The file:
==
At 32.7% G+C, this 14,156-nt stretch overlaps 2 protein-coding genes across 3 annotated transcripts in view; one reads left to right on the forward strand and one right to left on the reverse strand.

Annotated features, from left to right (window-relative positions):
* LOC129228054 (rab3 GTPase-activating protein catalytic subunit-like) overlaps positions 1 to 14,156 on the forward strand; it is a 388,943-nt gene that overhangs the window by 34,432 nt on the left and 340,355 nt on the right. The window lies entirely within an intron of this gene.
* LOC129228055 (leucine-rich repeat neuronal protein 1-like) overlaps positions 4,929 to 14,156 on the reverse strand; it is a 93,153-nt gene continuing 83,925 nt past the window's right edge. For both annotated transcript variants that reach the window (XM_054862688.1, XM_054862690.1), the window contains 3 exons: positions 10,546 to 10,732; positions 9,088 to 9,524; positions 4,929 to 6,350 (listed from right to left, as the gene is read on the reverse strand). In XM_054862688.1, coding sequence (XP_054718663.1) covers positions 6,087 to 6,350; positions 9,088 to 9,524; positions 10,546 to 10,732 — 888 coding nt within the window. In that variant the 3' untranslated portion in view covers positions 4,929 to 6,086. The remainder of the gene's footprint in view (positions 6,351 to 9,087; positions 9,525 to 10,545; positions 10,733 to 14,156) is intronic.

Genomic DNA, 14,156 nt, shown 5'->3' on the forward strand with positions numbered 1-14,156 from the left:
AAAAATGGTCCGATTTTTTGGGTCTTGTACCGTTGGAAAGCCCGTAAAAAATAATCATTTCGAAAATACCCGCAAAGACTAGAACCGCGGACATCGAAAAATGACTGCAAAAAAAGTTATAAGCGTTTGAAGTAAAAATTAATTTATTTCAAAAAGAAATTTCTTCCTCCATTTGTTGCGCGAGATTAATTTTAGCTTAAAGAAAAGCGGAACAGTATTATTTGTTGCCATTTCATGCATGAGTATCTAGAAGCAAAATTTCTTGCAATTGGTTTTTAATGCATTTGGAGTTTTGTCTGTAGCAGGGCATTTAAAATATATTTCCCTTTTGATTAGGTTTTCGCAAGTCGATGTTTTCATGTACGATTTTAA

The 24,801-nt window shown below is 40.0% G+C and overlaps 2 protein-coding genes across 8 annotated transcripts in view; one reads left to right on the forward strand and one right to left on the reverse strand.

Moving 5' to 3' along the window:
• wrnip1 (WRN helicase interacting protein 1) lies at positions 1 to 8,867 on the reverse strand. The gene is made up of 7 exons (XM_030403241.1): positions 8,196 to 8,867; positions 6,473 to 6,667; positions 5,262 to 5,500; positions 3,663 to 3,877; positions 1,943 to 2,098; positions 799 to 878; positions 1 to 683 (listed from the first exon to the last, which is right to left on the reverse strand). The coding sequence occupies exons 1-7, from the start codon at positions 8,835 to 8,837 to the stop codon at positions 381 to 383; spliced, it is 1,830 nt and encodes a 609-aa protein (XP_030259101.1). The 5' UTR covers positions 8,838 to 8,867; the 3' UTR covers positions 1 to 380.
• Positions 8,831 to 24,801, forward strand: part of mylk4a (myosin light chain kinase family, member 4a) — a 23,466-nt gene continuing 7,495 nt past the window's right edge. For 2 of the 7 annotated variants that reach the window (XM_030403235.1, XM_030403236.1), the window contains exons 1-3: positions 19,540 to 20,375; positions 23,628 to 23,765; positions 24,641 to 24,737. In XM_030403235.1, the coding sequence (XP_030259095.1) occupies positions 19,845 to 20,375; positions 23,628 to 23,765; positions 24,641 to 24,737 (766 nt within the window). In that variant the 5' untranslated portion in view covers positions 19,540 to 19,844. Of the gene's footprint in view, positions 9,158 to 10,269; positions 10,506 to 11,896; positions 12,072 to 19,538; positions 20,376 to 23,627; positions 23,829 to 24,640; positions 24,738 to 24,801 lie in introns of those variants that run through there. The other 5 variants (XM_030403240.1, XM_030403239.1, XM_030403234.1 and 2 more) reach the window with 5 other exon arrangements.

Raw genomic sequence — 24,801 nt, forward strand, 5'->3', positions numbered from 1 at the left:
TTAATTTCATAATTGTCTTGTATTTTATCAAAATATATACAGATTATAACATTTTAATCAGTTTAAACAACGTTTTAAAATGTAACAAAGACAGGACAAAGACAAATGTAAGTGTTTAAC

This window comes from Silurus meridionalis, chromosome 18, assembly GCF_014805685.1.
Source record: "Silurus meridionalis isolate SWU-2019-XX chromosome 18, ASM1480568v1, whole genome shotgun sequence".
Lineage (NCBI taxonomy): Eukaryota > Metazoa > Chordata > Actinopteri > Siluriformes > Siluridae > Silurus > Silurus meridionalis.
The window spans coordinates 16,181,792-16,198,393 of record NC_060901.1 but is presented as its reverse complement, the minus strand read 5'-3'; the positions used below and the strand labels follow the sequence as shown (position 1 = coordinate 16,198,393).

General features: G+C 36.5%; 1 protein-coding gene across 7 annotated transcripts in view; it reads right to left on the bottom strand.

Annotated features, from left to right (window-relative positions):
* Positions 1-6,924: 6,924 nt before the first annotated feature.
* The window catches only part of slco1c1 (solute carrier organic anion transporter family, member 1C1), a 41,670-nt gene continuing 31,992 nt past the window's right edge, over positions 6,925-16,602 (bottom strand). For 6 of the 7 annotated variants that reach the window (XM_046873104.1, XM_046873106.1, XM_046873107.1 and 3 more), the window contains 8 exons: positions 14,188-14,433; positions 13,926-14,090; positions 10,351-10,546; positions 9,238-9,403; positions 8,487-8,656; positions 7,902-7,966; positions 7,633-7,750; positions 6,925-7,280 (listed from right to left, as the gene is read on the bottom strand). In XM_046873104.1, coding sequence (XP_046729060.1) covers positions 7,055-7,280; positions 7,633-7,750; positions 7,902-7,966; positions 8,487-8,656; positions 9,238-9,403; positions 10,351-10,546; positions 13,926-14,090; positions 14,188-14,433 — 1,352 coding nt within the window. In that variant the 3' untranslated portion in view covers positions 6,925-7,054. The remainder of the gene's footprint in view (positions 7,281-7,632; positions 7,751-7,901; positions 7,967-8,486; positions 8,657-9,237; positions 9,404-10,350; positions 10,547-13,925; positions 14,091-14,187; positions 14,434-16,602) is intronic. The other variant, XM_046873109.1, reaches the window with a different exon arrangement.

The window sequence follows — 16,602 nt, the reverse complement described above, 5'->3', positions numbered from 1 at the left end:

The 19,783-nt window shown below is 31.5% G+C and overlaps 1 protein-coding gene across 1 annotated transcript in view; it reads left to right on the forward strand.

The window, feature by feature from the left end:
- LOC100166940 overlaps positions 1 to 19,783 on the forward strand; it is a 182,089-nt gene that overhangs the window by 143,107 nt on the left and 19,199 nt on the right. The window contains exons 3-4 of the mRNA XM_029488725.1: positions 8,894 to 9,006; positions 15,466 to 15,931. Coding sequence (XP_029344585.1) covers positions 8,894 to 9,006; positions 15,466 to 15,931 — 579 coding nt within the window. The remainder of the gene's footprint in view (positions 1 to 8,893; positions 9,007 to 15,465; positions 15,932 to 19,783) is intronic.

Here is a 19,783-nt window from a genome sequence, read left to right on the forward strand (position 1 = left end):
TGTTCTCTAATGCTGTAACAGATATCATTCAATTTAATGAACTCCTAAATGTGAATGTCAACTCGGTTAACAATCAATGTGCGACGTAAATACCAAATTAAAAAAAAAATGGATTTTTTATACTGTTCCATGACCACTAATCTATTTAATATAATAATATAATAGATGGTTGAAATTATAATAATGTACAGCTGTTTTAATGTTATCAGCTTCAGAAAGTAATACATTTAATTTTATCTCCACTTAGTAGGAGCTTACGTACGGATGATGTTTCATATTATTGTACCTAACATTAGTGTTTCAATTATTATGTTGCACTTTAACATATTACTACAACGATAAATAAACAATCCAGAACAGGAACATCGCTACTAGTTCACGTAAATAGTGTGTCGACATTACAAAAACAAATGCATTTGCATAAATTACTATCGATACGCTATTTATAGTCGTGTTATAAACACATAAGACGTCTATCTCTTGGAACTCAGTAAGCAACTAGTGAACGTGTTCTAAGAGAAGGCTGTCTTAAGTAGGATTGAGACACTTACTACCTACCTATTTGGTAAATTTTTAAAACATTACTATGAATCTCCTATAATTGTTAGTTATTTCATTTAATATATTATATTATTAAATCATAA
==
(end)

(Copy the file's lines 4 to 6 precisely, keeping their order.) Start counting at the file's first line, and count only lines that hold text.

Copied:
* LOC129228055 (leucine-rich repeat neuronal protein 1-like) overlaps positions 4,929 to 14,156 on the reverse strand; it is a 93,153-nt gene continuing 83,925 nt past the window's right edge. For both annotated transcript variants that reach the window (XM_054862688.1, XM_054862690.1), the window contains 3 exons: positions 10,546 to 10,732; positions 9,088 to 9,524; positions 4,929 to 6,350 (listed from right to left, as the gene is read on the reverse strand). In XM_054862688.1, coding sequence (XP_054718663.1) covers positions 6,087 to 6,350; positions 9,088 to 9,524; positions 10,546 to 10,732 — 888 coding nt within the window. In that variant the 3' untranslated portion in view covers positions 4,929 to 6,086. The remainder of the gene's footprint in view (positions 6,351 to 9,087; positions 9,525 to 10,545; positions 10,733 to 14,156) is intronic.

Genomic DNA, 14,156 nt, shown 5'->3' on the forward strand with positions numbered 1-14,156 from the left:
AAAAATGGTCCGATTTTTTGGGTCTTGTACCGTTGGAAAGCCCGTAAAAAATAATCATTTCGAAAATACCCGCAAAGACTAGAACCGCGGACATCGAAAAATGACTGCAAAAAAAGTTATAAGCGTTTGAAGTAAAAATTAATTTATTTCAAAAAGAAATTTCTTCCTCCATTTGTTGCGCGAGATTAATTTTAGCTTAAAGAAAAGCGGAACAGTATTATTTGTTGCCATTTCATGCATGAGTATCTAGAAGCAAAATTTCTTGCAATTGGTTTTTAATGCATTTGGAGTTTTGTCTGTAGCAGGGCATTTAAAATATATTTCCCTTTTGATTAGGTTTTCGCAAGTCGATGTTTTCATGTACGATTTTAA